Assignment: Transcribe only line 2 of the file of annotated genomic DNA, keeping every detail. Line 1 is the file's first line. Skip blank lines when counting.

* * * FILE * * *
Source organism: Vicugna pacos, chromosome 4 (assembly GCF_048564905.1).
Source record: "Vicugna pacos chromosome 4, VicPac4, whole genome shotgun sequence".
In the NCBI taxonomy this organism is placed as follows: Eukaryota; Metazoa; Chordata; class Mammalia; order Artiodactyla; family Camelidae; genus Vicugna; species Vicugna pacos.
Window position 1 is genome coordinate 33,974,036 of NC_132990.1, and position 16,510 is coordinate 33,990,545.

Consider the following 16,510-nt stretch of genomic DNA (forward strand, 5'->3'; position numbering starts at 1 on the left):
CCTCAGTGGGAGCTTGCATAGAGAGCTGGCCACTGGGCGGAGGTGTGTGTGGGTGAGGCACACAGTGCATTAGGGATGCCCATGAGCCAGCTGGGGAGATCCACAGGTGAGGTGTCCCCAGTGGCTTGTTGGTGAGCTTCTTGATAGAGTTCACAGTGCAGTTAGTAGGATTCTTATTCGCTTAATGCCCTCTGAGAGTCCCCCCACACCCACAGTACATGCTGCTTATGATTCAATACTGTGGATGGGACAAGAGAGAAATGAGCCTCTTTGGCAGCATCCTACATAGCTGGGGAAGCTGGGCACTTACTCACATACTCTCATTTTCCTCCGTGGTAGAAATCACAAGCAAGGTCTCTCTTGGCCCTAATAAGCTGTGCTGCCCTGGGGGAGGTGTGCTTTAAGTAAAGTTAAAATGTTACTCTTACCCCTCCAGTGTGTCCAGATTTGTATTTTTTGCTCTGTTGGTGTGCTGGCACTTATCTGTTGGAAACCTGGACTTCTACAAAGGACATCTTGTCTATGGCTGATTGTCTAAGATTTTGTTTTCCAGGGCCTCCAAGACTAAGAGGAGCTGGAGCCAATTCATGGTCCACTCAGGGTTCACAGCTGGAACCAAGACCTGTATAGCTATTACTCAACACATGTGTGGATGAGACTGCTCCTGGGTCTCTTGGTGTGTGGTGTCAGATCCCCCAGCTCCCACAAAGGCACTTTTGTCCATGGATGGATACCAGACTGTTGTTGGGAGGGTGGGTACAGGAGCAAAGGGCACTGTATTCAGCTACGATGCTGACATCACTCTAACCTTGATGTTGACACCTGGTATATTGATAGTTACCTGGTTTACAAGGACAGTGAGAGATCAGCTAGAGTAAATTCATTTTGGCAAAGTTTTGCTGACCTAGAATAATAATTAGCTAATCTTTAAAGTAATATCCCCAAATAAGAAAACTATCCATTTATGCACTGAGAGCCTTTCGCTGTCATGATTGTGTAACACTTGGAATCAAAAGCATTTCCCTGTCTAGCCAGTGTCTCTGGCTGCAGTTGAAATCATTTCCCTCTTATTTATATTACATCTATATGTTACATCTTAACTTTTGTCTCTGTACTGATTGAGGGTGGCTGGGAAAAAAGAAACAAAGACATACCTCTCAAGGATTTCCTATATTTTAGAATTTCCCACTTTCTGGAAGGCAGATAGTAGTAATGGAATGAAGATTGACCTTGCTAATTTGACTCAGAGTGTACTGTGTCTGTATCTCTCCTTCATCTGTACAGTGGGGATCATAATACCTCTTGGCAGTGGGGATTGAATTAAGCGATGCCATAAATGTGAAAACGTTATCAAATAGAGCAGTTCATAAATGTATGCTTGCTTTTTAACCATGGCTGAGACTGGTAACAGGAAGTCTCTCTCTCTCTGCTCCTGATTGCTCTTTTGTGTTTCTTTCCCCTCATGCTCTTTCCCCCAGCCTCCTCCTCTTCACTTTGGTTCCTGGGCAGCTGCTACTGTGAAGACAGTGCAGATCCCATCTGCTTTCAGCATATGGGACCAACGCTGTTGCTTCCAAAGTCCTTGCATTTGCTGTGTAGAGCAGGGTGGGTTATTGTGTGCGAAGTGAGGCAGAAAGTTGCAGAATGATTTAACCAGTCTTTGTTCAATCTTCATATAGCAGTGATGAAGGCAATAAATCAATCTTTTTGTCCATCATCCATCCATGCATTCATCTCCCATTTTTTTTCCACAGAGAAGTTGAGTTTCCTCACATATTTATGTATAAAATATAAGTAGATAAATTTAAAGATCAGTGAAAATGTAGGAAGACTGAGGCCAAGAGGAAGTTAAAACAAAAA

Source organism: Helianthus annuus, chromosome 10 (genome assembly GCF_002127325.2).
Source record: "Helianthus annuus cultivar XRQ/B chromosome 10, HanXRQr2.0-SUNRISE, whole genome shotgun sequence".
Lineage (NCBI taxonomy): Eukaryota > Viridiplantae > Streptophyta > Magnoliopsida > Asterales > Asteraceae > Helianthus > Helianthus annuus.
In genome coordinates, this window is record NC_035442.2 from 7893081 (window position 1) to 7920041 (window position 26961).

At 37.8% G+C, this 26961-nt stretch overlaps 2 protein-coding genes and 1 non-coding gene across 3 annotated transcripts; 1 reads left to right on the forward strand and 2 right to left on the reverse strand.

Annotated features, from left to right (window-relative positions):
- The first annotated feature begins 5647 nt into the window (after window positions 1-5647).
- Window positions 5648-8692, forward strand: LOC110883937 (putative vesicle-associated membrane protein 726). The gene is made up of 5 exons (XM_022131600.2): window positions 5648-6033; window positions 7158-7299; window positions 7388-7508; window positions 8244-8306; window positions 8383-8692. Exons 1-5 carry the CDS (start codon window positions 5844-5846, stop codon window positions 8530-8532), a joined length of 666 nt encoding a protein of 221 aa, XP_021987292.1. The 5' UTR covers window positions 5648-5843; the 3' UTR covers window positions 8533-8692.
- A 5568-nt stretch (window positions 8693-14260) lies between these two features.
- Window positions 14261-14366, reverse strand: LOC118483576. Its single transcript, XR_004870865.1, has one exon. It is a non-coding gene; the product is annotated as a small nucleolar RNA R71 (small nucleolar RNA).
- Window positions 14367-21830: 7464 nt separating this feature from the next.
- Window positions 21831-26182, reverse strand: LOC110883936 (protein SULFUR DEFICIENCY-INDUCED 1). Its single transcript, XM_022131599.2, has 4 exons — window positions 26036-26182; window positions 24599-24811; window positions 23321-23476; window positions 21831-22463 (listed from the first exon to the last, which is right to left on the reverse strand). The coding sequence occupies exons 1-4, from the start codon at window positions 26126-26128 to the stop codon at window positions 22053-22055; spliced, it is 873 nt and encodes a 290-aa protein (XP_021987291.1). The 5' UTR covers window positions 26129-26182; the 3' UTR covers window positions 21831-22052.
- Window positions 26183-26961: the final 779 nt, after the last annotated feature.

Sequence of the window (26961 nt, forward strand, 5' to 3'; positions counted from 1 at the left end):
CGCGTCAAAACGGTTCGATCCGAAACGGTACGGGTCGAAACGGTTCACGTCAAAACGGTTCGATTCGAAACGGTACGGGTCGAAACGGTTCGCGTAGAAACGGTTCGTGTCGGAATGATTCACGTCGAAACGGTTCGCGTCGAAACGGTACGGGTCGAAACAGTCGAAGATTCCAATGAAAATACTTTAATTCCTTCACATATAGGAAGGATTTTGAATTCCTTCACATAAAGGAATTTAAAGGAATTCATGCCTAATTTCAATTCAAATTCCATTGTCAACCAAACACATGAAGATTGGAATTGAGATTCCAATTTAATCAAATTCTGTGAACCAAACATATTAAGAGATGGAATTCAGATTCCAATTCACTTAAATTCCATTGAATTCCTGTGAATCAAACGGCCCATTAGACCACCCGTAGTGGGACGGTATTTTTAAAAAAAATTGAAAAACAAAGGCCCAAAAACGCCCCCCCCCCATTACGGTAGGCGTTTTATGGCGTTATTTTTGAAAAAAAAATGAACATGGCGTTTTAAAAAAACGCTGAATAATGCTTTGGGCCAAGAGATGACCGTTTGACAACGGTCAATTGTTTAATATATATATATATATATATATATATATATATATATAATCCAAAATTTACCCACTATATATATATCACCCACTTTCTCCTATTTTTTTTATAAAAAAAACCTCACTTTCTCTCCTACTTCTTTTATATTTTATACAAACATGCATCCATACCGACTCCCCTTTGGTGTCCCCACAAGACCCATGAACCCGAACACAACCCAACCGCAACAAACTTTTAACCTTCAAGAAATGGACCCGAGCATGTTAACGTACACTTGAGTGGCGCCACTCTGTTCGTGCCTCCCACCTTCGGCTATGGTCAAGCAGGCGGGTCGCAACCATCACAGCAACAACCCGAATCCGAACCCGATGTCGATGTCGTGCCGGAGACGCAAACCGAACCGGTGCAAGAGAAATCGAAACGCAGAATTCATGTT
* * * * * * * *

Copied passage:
Source record: "Vicugna pacos chromosome 4, VicPac4, whole genome shotgun sequence".